The concept of similitude is used in component design and testing, relating the similarity of the test specimen to the component that it is supposed to represent.  This similarity is broken-down into three types: geometric similarity, kinematic similarity, and dynamic similarity.  The higher the degree of similitude, the closer the test specimen is to the actual component.  In most S-N curve testing, the specimens (coupons) are manufactured with a simplified design in order to be tested efficiently.  However, this simple design will not typically reflect the actual geometrical and loading complexity of the component. Therefore, the empirical relationship derived in the coupon S-N curve testing cannot be directly applied to conditions outside this simple test specimen database.  To account for this, large safety factors are included in the design’s predicted fatigue lifetime.

S-N curve of steel smooth round bar test specimens tested in rotating bend fatigue (Nishijima et al., 1987). Specimens which did not fail by 107 cycles are triangular symbols.

S-N curve of steel smooth round bar test specimens tested in rotating bend fatigue (Nishijima et al., 1987). Specimens which did not fail by 107 cycles are triangular symbols.

The above figure compares the S-N curve of smooth round bar specimens with notched round bar specimens tested in rotating bend fatigue (Nishijima et al., 1987).  The steel material used to make the two different specimens is the same.  The difference is in geometry: the notched specimen is created by machining a V-shaped groove into the center of a smooth specimen.  The shape of this groove creates a stress concentration factor (Kt) of 3.5.  This means that the surface stress at the center of the notched groove is 3.5 times greater than the surface stress of the completely smooth specimen.  The Y-axis is the surface stress at the base of the groove for the notched specimens and the surface stress of the smooth specimens.  Notice that there is not much similarity between the lives of the notched specimens and the smooth specimens with regard to surface stress.  That means there is no similitude between the notched and smooth specimens.  If the actual component to be designed has a notch or a fillet, the smooth round bar S-N curve is not applicable and a new S-N curve using notched round bars must be obtained.  This process becomes expensive and time-consuming.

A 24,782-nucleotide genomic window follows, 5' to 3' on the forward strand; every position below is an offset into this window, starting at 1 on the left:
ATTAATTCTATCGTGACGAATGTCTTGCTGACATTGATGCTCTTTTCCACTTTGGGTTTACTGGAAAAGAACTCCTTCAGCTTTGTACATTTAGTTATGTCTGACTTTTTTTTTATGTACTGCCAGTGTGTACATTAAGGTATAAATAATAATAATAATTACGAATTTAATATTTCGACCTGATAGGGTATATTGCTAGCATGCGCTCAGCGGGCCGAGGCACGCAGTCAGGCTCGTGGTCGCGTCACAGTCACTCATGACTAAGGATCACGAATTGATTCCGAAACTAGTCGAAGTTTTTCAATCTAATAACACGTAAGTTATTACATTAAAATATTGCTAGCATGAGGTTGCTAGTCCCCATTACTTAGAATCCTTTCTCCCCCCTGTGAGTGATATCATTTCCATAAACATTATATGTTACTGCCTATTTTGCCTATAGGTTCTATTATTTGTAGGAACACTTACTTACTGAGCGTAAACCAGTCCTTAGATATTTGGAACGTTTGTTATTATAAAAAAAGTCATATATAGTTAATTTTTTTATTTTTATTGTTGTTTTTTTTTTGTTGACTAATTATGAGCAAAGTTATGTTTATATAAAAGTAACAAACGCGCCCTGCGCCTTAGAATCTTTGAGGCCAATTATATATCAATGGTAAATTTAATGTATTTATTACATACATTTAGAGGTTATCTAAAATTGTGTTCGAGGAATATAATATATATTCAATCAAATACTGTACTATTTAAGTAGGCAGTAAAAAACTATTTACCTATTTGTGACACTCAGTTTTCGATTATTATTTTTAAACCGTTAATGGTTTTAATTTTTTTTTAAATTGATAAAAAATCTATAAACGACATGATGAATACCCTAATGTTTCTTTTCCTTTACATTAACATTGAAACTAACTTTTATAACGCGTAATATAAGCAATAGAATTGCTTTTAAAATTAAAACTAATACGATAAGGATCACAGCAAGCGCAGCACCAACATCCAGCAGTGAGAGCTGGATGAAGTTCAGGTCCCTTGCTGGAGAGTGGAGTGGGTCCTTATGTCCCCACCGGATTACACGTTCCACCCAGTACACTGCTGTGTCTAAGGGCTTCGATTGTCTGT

Further compounding this issue are the various geometries and loadings which can be tested.  If notched bars with different Kt factors are tested, different S-N curves will be obtained.  If the smooth bars are tested in axial pull fatigue instead of rotating bend fatigue, a different S-N curve will be obtained.  If the bars are tested at a different mean stress, or if smooth bars with a larger diameter cross section are tested, different S-N curves will be obtained.  It is evident that similitude breaks down very easily.  In fact, the only method to determine the true S-N curve of a component is to test the actual component.  This is very expensive and impossible to do until the component is designed and manufactured. Thus, S-N curves are used that are as similar as possible (given testing time and cost constraints) to the component being designed.

Scatter in the S-N Curve

Significant scatter can occur in the number of cycles to failure at any given stress level in a S-N curve. Let us return to the smooth round bar steel specimens tested in rotating bend fatigue, in the figure below.  This figure shows only specimens tested to 107 cycles; if they did not fail by 107 cycles, they are test suspensions and are denoted by a triangle symbol.

S-N curve of steel smooth round bar test specimens tested in rotating bend fatigue (Nishijima et al., 1987). Specimens which did not fail by 107 cycles are triangular symbols.

S-N curve of steel smooth round bar test specimens tested in rotating bend fatigue (Nishijima et al., 1987). Specimens which did not fail by 107 cycles are triangular symbols.